Up until today, we have said that "the contents of a pre-sentence report cannot constitute a statement of reasons." Commonwealth v. Wicks, 265 Pa. Super. 305, , 401 A.2d 1223, 1227 (1979). Nor can the court's mere reference to its consideration of a pre-sentence report or other sentencing factors serve to explain the reasoning behind the sentence imposed. Commonwealth v. Kraft, Pa. Super. , , 440 A.2d 627, 630 (1982) ("[T]he mere presence in the record of evidence... upon which the sentencing judge could have relied does not meet the requirement that the judge state what it was that the court did rely on in imposing sentence...."); Commonwealth v. Cruz, supra. It is equally axiomatic that "[t]estimony... cannot constitute a statement of reasons... [it] rather constitute[s] only the beginning of the process by which the court formulates its statement of reasons." Commonwealth v. Wicks, Pa. Super. at , 401 A.2d at 1227. See Commonwealth v. Bryner, Pa. Super. , n.2, 427 A.2d 236, 238 n.2 (1981). Finally, when a sentencing transcript is devoid of rationale for the sentencing decision we are incapable of "safeguard[ing] against arbitrary decisions" or "prevent[ing] consideration of improper and irrelevant factors." Hence, it is well-settled that the lower court's failure to file a statement of reasons is reversible error. See Commonwealth v. Wicks, Pa. Super. at , 401 A.2d at 1227 ("It is not our province to guess at the lower court's reasons for the sentence, and we must not substitute our thought processes for what might have been the thought processes of the lower court.").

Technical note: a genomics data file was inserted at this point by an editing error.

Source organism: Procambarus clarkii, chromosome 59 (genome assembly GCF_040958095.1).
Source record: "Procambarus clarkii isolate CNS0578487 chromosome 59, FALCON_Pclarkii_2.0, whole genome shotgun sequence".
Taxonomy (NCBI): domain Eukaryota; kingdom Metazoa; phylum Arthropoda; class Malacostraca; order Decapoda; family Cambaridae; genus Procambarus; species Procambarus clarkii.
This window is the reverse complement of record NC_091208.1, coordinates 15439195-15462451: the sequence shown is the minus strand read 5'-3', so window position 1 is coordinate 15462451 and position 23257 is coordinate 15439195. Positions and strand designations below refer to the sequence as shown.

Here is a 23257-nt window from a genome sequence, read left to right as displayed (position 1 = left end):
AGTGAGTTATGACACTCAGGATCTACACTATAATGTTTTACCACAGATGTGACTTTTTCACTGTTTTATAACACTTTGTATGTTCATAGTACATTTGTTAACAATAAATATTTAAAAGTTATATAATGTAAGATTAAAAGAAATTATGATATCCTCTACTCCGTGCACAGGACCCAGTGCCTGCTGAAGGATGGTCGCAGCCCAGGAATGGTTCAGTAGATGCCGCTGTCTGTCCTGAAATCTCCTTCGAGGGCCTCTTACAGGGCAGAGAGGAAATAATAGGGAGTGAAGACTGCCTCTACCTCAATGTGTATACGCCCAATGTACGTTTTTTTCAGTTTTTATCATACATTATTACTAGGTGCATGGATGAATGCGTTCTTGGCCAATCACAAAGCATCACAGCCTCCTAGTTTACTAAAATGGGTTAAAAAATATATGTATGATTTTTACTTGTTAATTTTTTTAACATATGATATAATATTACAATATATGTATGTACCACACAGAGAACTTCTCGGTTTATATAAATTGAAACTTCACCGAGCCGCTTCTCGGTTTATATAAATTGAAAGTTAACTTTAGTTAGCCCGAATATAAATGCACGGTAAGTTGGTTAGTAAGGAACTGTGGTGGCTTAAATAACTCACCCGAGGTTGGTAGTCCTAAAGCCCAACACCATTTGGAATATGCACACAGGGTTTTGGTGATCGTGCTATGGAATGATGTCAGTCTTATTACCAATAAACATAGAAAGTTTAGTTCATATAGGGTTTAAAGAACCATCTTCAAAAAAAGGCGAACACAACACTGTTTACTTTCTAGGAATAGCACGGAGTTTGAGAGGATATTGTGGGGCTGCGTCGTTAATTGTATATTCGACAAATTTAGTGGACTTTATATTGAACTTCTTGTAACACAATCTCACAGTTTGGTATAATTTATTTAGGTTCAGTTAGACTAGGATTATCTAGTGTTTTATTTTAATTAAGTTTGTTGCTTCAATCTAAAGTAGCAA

Instantly, prior to imposing sentence, the court first "incorporate[d] by reference the [credible] testimony of the probation officer and the detective...." (N.T. Sentencing, 11/24/80, pp. 12-13). Although this testimony was evidence reflective of "the circumstances of the offense and the character of the defendant," the fact that testimony was proffered at the hearing does not dispense with the requirement that the court state its reasons for the sentence. Commonwealth v. Bryner, Pa. Super. at n.2, 427 A.2d at 238 n.2.

The court next "consider[ed the pre-sentence report, the intake evaluation] and the sentencing code criteria."*fn5 As has been indicated previously, however, these documents do not constitute articulable reasons for the sentence imposed. Commonwealth v. Cruz, supra.

Given the fact that the sentencing court completely failed to articulate reasons for the sentencing decision, I would vacate the judgment of sentence and remand for proceedings consistent with this opinion.*fn6 Because the majority's ruling is to the contrary, I dissent.